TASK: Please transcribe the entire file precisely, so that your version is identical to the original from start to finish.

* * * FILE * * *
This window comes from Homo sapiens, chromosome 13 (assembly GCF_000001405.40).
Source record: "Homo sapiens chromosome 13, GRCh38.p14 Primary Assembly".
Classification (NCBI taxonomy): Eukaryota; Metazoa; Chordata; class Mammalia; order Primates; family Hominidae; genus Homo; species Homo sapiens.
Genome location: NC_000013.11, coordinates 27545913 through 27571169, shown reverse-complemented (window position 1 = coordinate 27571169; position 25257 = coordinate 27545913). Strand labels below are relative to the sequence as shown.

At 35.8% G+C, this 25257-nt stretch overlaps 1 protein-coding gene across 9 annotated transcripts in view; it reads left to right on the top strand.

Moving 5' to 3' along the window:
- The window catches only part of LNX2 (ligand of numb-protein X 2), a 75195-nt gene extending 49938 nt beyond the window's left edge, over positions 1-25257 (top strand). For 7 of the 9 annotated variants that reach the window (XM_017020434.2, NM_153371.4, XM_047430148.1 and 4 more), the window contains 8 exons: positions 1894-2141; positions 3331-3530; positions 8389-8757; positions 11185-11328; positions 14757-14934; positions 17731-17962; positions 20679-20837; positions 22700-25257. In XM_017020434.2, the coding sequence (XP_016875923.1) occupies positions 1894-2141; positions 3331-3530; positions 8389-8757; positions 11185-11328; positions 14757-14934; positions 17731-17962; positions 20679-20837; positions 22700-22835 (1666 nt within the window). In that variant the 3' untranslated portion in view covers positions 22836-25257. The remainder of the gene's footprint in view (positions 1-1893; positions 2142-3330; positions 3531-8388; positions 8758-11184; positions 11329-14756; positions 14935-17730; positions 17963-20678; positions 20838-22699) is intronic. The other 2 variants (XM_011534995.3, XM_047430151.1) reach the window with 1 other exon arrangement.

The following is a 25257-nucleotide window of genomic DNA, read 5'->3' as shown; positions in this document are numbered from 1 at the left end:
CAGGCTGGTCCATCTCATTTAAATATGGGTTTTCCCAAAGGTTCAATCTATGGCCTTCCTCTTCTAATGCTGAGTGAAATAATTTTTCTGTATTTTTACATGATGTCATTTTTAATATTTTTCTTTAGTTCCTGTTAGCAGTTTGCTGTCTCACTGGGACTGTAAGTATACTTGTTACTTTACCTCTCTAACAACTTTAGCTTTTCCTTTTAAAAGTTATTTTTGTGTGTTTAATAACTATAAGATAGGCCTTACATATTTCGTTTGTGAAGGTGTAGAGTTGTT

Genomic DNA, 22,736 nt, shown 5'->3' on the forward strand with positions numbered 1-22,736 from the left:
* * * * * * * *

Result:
This window comes from Homo sapiens, chromosome 13 (assembly GCF_000001405.40).
Source record: "Homo sapiens chromosome 13, GRCh38.p14 Primary Assembly".
Classification (NCBI taxonomy): Eukaryota; Metazoa; Chordata; class Mammalia; order Primates; family Hominidae; genus Homo; species Homo sapiens.
Genome location: NC_000013.11, coordinates 27545913 through 27571169, shown reverse-complemented (window position 1 = coordinate 27571169; position 25257 = coordinate 27545913). Strand labels below are relative to the sequence as shown.

At 35.8% G+C, this 25257-nt stretch overlaps 1 protein-coding gene across 9 annotated transcripts in view; it reads left to right on the top strand.

Moving 5' to 3' along the window:
- The window catches only part of LNX2 (ligand of numb-protein X 2), a 75195-nt gene extending 49938 nt beyond the window's left edge, over positions 1-25257 (top strand). For 7 of the 9 annotated variants that reach the window (XM_017020434.2, NM_153371.4, XM_047430148.1 and 4 more), the window contains 8 exons: positions 1894-2141; positions 3331-3530; positions 8389-8757; positions 11185-11328; positions 14757-14934; positions 17731-17962; positions 20679-20837; positions 22700-25257. In XM_017020434.2, the coding sequence (XP_016875923.1) occupies positions 1894-2141; positions 3331-3530; positions 8389-8757; positions 11185-11328; positions 14757-14934; positions 17731-17962; positions 20679-20837; positions 22700-22835 (1666 nt within the window). In that variant the 3' untranslated portion in view covers positions 22836-25257. The remainder of the gene's footprint in view (positions 1-1893; positions 2142-3330; positions 3531-8388; positions 8758-11184; positions 11329-14756; positions 14935-17730; positions 17963-20678; positions 20838-22699) is intronic. The other 2 variants (XM_011534995.3, XM_047430151.1) reach the window with 1 other exon arrangement.

The following is a 25257-nucleotide window of genomic DNA, read 5'->3' as shown; positions in this document are numbered from 1 at the left end:
CAGGCTGGTCCATCTCATTTAAATATGGGTTTTCCCAAAGGTTCAATCTATGGCCTTCCTCTTCTAATGCTGAGTGAAATAATTTTTCTGTATTTTTACATGATGTCATTTTTAATATTTTTCTTTAGTTCCTGTTAGCAGTTTGCTGTCTCACTGGGACTGTAAGTATACTTGTTACTTTACCTCTCTAACAACTTTAGCTTTTCCTTTTAAAAGTTATTTTTGTGTGTTTAATAACTATAAGATAGGCCTTACATATTTCGTTTGTGAAGGTGTAGAGTTGTT

Genomic DNA, 22,736 nt, shown 5'->3' on the forward strand with positions numbered 1-22,736 from the left: